Legitimizing an Undemocratic Process in Egypt
January 10, 2014
government, European governments, and international organizations interested in
electoral fairness face a difficult balancing act with the January 14–15
constitutional referendum in Egypt. They want to observe the vote on the
country’s new constitution to encourage Egypt to return to a democratic path
after the July coup in which President Mohamed Morsi was removed. Several teams
of international observers, whose post-referendum statements will command
attention from policymakers and the media, are lined up for deployment.
is a real danger that international players will lend legitimacy to a flawed
and undemocratic process. They risk playing into the Egyptian transitional
government’s efforts to focus attention on the technicalities of the post-coup
political road map while diverting notice from a deeply troubling context—widespread
unrest, the recent declaration of the Muslim Brotherhood (Egypt’s
largest political group) as a terrorist
organization, escalating repression of
secular dissidents, a draft constitution that gives the military
broad powers, a drafting process that largely excluded
no freedom for those who would campaign
against passage of the referendum. And the likelihood of ongoing
protests during the referendum, as well as of violent attacks
against government targets, is high.
be nearly impossible for observers to do a credible job under the present
conditions in Egypt. And even if the referendum goes smoothly, it is not at all
clear that the vote will make a meaningful contribution to getting Egypt back
onto a democratic path. Observers and foreign governments, including the United
States, would do well to make sure that their engagement and statements keep
the focus on the big picture of Egypt’s worrisome trajectory.
An Unrepresentative Sample
referendum, as in all elections, international observers need to worry about
not only whether their presence will legitimize the undeserving but also
whether the prevailing conditions will allow them enough visibility into the
process to make well-informed judgments.
Several premier institutions, such as the U.S.-based Carter Center and
the European Union, have opted to send only small groups of experts due to the
negative conditions of the referendum as well as the poor security situation.
The Carter Center
cited “the polarized environment and the narrowed political
space surrounding the upcoming referendum, as well as the lack of an inclusive
process for drafting and publicly debating the draft constitution” as being of
prominent American electoral observation organizations that monitored Egypt’s
2012 parliamentary elections, the National Democratic Institute and the
International Republican Institute, were kicked out of the country in late 2011
and cannot participate in this referendum. Their staff members
were prosecuted, victims of a dispute over assistance programs
between the U.S. government and Egypt’s military government that took power
after ousting longtime president Hosni Mubarak.
the current situation and this troubled history, the U.S. government will fund
a team of roughly 80 international observers organized by the NGO Democracy
International to monitor the referendum. There will also be several other NGOs
on the list of
organizations authorized to monitor, including the Election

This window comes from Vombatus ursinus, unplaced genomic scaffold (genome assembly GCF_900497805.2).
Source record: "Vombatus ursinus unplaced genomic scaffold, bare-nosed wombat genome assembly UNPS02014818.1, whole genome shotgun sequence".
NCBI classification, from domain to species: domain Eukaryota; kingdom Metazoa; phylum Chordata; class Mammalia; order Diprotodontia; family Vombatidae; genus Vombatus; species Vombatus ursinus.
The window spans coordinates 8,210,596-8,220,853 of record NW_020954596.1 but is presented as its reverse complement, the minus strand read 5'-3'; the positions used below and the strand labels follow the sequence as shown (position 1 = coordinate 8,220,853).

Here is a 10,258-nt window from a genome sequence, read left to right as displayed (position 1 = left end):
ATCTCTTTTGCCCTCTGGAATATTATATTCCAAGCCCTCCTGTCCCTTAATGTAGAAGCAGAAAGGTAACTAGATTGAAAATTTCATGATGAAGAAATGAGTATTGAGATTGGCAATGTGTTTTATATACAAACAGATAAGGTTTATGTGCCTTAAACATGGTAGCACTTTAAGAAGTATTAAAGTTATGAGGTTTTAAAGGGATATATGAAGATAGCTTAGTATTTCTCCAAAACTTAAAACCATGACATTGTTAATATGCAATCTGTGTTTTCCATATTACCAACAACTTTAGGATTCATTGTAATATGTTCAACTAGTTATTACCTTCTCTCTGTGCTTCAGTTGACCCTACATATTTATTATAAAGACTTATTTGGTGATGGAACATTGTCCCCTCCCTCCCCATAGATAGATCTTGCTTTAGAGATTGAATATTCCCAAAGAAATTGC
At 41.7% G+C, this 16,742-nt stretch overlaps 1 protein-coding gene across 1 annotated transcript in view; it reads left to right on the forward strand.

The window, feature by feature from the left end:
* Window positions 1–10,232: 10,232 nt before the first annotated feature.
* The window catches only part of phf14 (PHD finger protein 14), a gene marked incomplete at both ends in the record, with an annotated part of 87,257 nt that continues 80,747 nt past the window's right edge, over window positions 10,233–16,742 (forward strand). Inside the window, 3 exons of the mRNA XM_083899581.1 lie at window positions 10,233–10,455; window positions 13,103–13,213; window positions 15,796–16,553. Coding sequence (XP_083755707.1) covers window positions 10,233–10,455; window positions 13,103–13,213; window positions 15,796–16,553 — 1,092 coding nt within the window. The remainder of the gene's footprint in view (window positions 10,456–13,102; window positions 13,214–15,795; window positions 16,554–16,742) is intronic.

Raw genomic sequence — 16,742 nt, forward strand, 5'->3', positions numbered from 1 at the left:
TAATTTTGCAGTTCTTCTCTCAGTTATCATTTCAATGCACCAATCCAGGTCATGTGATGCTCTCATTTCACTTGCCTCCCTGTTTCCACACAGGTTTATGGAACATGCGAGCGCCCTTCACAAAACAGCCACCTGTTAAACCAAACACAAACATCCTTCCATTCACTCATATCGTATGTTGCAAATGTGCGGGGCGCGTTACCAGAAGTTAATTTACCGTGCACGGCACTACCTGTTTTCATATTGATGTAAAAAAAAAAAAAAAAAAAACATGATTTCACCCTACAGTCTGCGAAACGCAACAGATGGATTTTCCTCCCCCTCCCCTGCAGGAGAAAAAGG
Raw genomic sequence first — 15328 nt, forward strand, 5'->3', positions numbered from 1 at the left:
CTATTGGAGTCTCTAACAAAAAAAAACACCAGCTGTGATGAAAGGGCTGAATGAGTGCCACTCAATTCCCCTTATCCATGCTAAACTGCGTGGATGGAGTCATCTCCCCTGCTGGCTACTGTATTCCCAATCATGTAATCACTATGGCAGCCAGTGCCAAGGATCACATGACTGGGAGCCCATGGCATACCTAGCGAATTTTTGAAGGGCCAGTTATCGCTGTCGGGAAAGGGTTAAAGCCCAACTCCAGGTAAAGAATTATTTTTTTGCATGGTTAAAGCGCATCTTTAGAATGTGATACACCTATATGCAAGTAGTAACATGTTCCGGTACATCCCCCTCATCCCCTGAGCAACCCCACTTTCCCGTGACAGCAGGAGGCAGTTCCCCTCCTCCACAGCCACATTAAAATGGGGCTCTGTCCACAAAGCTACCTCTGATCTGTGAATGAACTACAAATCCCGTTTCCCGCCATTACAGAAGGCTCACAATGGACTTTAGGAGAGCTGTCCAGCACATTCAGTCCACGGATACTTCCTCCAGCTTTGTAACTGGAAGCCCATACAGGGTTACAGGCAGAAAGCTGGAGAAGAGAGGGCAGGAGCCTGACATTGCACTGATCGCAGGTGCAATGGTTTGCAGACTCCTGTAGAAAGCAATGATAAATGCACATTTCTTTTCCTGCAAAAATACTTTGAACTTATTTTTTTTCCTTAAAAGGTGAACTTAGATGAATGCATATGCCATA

Network in the Arab Region and the Electoral Institute for Sustainable
Democracy in Africa, which reportedly will send relatively small teams.
observers must have the cooperation of electoral and other officials in order
to gain access to the places where voting and counting will take place. This
could be problematic in Egypt and was, for example, during the June 2012
presidential election, but the assumption for now is that Egyptian
officials, having accredited international observers, will cooperate and give
the monitors the needed access.
there is the question of whether international observers will be able to visit
enough polling places throughout Egypt to make a meaningful sample. The poor
security conditions in the country make this a dubious venture.
Even in a
placid security situation, however, international observers would not be able
to get more than a glimpse of electoral realities in as large a country as
Egypt, particularly in the far-flung provinces where many electoral abuses have
taken place in the past. At most there will be a few hundred observers for the
referendum, who will be able to visit only a fraction of the approximately
13,000 polling places. This means that international monitors must depend on
information from domestic election observers, who rightly should be much more
numerous than foreigners.
domestic observers come from political parties, candidates’ campaigns, and
civil society organizations, and they mount a much more comprehensive
monitoring effort than internationals. The most serious organizations or
networks will place an observer in every polling station from the beginning of
voting to the end of counting. In last year’s parliamentary and presidential
elections, Egyptian domestic observers actually obtained the official written
voter turnout and tally from each polling place, enabling organizations with a
nationwide network to carry out parallel counts. For the referendum as well as
upcoming parliamentary and presidential elections, the electoral commission has
authorized a number of Egyptian organizations to deploy a combined total of
tens of thousands of observers (although many of those groups will not have the
financial means or logistical systems needed to deploy as many observers as
they were authorized).
has become clear that the opposing sides of the referendum question—for and
against passage—will not have equal access. Egyptian organizations in favor of
passing the new constitution will be encouraged to monitor happenings, while
those against the referendum will be excluded.
Tamarod, a youth organization that supported the coup and has remained
supportive of the military while other groups, such as the April 6 Youth